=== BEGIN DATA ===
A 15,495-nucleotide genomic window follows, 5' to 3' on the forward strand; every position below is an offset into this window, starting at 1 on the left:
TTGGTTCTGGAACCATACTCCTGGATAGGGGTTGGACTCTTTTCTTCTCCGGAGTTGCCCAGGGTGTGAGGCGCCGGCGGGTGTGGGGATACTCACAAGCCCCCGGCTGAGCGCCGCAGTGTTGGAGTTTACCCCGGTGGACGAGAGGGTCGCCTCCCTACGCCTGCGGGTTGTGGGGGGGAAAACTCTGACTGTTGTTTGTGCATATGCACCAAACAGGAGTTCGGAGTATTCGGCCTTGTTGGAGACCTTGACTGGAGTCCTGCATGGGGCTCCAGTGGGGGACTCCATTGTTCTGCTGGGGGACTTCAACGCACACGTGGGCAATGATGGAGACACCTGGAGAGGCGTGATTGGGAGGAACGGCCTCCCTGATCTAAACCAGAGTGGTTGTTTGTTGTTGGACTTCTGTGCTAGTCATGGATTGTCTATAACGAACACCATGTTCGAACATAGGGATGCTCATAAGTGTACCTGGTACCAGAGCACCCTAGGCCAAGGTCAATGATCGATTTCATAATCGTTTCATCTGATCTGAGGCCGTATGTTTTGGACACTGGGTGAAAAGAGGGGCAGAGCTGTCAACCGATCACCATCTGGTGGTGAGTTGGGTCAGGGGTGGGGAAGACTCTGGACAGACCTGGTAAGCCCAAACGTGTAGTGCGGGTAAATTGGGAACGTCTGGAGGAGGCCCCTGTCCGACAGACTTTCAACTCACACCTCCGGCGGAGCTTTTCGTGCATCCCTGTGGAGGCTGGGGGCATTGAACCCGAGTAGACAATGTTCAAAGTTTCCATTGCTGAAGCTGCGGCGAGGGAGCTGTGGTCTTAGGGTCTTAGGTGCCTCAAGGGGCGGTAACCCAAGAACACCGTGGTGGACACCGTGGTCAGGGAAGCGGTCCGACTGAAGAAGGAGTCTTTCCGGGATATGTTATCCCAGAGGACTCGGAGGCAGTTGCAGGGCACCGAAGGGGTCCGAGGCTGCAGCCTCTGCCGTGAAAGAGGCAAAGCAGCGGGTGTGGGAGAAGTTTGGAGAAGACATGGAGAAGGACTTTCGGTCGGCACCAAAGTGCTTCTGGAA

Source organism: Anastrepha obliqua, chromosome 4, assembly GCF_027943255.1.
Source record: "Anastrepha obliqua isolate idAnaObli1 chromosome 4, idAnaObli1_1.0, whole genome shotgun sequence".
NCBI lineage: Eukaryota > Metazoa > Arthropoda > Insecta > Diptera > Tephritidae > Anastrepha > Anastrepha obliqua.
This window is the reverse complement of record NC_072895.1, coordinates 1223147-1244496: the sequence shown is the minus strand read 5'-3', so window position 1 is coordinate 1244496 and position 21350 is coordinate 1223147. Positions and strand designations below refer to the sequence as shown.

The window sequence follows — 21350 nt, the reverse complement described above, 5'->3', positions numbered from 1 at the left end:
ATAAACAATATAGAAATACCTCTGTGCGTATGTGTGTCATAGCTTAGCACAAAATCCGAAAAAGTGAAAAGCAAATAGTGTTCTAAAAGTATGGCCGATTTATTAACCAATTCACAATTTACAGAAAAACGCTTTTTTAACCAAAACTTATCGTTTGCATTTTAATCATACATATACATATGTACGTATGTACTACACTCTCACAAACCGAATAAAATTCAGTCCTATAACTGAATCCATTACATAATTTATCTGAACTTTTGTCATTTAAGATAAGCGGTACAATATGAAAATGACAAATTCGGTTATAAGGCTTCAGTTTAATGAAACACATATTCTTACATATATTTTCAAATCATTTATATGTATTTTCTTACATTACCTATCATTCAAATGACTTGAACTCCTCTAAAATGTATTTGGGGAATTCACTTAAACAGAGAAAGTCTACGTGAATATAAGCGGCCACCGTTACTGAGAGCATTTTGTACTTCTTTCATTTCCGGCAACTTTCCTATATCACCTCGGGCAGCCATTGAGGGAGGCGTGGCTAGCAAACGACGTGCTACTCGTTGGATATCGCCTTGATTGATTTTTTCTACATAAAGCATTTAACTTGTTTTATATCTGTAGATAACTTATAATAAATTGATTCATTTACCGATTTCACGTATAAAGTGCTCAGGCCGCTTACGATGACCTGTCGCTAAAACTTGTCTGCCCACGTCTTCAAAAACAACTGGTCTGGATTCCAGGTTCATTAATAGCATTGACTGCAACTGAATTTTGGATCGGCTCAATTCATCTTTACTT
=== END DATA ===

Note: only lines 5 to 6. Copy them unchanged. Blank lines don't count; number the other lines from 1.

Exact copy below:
NCBI lineage: Eukaryota > Metazoa > Arthropoda > Insecta > Diptera > Tephritidae > Anastrepha > Anastrepha obliqua.
This window is the reverse complement of record NC_072895.1, coordinates 1223147-1244496: the sequence shown is the minus strand read 5'-3', so window position 1 is coordinate 1244496 and position 21350 is coordinate 1223147. Positions and strand designations below refer to the sequence as shown.